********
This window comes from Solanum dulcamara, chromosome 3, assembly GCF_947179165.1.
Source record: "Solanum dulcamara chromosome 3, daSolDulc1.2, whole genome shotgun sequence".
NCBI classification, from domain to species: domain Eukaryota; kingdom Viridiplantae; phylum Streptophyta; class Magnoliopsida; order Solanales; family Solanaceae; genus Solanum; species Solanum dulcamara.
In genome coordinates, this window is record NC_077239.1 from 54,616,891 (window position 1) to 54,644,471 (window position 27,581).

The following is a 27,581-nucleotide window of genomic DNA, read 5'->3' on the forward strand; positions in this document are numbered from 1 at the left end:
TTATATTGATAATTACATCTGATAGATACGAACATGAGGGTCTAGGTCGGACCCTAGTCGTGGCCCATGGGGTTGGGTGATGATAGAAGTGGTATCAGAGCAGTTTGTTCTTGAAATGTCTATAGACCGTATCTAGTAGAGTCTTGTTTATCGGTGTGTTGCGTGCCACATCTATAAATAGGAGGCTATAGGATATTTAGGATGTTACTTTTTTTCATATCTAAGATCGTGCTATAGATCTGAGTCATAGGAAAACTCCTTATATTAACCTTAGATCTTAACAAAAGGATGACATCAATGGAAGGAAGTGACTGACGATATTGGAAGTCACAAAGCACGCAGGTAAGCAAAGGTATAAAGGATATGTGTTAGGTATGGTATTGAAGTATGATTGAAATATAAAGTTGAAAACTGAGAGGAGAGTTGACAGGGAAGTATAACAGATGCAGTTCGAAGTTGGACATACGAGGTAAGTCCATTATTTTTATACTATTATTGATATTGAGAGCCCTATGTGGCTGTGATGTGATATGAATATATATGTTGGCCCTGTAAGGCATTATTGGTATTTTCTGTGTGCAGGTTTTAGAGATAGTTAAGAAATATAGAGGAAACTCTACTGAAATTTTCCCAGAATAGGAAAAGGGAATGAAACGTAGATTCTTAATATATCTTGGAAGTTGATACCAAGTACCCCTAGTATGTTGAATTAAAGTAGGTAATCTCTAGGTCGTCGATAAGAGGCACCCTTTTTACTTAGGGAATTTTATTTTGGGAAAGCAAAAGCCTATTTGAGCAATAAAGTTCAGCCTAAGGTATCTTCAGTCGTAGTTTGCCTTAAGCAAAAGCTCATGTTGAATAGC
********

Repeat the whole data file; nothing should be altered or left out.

This window comes from Solanum dulcamara, chromosome 3, assembly GCF_947179165.1.
Source record: "Solanum dulcamara chromosome 3, daSolDulc1.2, whole genome shotgun sequence".
NCBI classification, from domain to species: domain Eukaryota; kingdom Viridiplantae; phylum Streptophyta; class Magnoliopsida; order Solanales; family Solanaceae; genus Solanum; species Solanum dulcamara.
In genome coordinates, this window is record NC_077239.1 from 54,616,891 (window position 1) to 54,644,471 (window position 27,581).

The following is a 27,581-nucleotide window of genomic DNA, read 5'->3' on the forward strand; positions in this document are numbered from 1 at the left end:
TTATATTGATAATTACATCTGATAGATACGAACATGAGGGTCTAGGTCGGACCCTAGTCGTGGCCCATGGGGTTGGGTGATGATAGAAGTGGTATCAGAGCAGTTTGTTCTTGAAATGTCTATAGACCGTATCTAGTAGAGTCTTGTTTATCGGTGTGTTGCGTGCCACATCTATAAATAGGAGGCTATAGGATATTTAGGATGTTACTTTTTTTCATATCTAAGATCGTGCTATAGATCTGAGTCATAGGAAAACTCCTTATATTAACCTTAGATCTTAACAAAAGGATGACATCAATGGAAGGAAGTGACTGACGATATTGGAAGTCACAAAGCACGCAGGTAAGCAAAGGTATAAAGGATATGTGTTAGGTATGGTATTGAAGTATGATTGAAATATAAAGTTGAAAACTGAGAGGAGAGTTGACAGGGAAGTATAACAGATGCAGTTCGAAGTTGGACATACGAGGTAAGTCCATTATTTTTATACTATTATTGATATTGAGAGCCCTATGTGGCTGTGATGTGATATGAATATATATGTTGGCCCTGTAAGGCATTATTGGTATTTTCTGTGTGCAGGTTTTAGAGATAGTTAAGAAATATAGAGGAAACTCTACTGAAATTTTCCCAGAATAGGAAAAGGGAATGAAACGTAGATTCTTAATATATCTTGGAAGTTGATACCAAGTACCCCTAGTATGTTGAATTAAAGTAGGTAATCTCTAGGTCGTCGATAAGAGGCACCCTTTTTACTTAGGGAATTTTATTTTGGGAAAGCAAAAGCCTATTTGAGCAATAAAGTTCAGCCTAAGGTATCTTCAGTCGTAGTTTGCCTTAAGCAAAAGCTCATGTTGAATAGC